Species like the Kirtland’s Warbler would not exist today without the Endangered Species Act having spurred ecological restoration on public lands. These pert gray and yellow songbirds nest on the ground beneath young jack pines in northern Michigan and Wisconsin. Fire suppression dramatically reduced the extent of young jack pines in the region over the 20th century. The Endangered Species Act prompted federal agencies to develop a system of logging overgrown pine stands and replanting new ones. Managers on state and national forest lands also trapped cowbirds, which parasitize warbler nests. The Kirtland’s Warbler rebounded from a low of 167 pairs in 1987 to around 2,300 pairs, and it was removed from the endangered species list in 2019.

The impacts of the Endangered Species Act extend far beyond individual species. In developing recovery plans for listed species, federal biologists and their collaborators created a new science of ecological restoration. The earliest species recovery plans reflected the view, prevalent prior to the 1970s, that wild species would recover if they were provided “unmolested” habitat. Subsequent recovery plans were more interventionist, recommending actions like captive breeding, invasive species control, or in the case of the Kirtland’s Warbler, tree planting.

Today governments, NGOs, and corporations spend billions of dollars per year on ecological restoration. There is so much momentum behind this global movement that the U.N. declared the 2020s to be the Decade on Ecosystem Restoration.

Read More: Trees Are the Secret Weapon of America’s Historic Climate Bill

But the vital work of saving species is only beginning, and the United States has fallen far behind other countries in addressing 21st-century threats to biodiversity: habitat destruction, climate change, pollutants that endure for millennia, and the direct killing of species, whether through road collisions or for food.

Lack of funding has hindered implementation of the Endangered Species Act for decades, as both parties have embraced deregulation. Moreover, while the act succeeded in dramatically improving federal management of public lands, it has fallen short on private lands.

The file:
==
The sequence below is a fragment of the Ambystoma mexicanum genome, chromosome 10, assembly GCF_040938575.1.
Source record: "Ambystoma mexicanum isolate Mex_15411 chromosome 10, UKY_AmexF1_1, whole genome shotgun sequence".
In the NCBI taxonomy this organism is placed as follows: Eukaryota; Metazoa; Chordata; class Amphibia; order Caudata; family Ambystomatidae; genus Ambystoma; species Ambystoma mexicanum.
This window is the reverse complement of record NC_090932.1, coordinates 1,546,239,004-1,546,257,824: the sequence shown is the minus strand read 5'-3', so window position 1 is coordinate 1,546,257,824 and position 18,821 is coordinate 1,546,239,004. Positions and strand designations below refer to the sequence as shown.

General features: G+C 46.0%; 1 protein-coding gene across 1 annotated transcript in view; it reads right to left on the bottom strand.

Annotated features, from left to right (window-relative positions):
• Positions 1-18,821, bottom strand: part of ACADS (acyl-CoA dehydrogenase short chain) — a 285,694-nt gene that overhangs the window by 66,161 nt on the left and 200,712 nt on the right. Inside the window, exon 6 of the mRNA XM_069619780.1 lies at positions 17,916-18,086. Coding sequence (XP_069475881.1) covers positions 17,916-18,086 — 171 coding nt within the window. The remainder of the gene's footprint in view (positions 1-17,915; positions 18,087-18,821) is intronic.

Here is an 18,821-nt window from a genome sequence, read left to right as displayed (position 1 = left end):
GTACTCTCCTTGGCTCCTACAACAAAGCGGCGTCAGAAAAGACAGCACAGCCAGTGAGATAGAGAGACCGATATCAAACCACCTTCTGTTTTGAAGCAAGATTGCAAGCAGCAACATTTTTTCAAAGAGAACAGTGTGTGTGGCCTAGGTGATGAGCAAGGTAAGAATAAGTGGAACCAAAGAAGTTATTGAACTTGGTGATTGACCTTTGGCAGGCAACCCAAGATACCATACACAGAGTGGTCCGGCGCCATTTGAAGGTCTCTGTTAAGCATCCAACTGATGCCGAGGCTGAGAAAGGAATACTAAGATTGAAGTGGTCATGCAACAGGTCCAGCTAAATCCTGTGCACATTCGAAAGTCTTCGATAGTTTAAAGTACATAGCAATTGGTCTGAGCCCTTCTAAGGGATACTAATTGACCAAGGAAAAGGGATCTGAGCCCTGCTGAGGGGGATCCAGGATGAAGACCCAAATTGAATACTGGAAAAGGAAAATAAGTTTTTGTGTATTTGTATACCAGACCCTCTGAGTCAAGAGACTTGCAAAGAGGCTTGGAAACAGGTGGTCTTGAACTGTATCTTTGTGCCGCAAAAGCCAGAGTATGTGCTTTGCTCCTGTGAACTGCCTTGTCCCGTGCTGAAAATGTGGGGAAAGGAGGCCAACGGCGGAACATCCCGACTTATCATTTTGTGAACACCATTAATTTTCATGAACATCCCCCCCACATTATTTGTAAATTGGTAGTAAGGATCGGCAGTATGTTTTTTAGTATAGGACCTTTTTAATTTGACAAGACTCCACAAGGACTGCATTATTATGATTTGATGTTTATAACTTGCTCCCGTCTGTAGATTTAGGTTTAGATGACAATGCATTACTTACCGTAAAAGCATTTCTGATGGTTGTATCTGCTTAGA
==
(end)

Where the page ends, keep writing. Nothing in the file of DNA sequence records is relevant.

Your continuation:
Today, if a rancher finds an endangered tree on their land, cutting down the tree without federal permission would violate the Endangered Species Act and the rancher would be fined. As critics rightly point out, the law incentivizes individuals to kill listed species on their land to avoid restrictions. The rancher could secretly cut the tree down, or claim no knowledge that the species was listed and face a much lesser fine. One third of listed species in the United States depend exclusively on private lands, and an additional third occur on private lands. And yet the Endangered Species Act mandates protection—not restoration—on private property.

Fifty years of the Endangered Species Act has brought us to a place of new possibilities for the future. It is time for new legislation and robust public funding of biodiversity restoration that extends beyond public lands into farmlands, backyards, and cities. The past shows us the power of restoration to enable the more than eight million species on earth—including humans—to flourish.

Laura J. Martin is an environmental studies professor at Williams College. She is the author of Wild by Design: The Rise of Ecological Restoration (Harvard University Press, 2022), and numerous articles on the global biodiversity crisis. She is writing a history of how synthetic herbicides reshaped life on Earth. Made by History takes readers beyond the headlines with articles written and edited by professional historians. Learn more about Made by History at TIME here.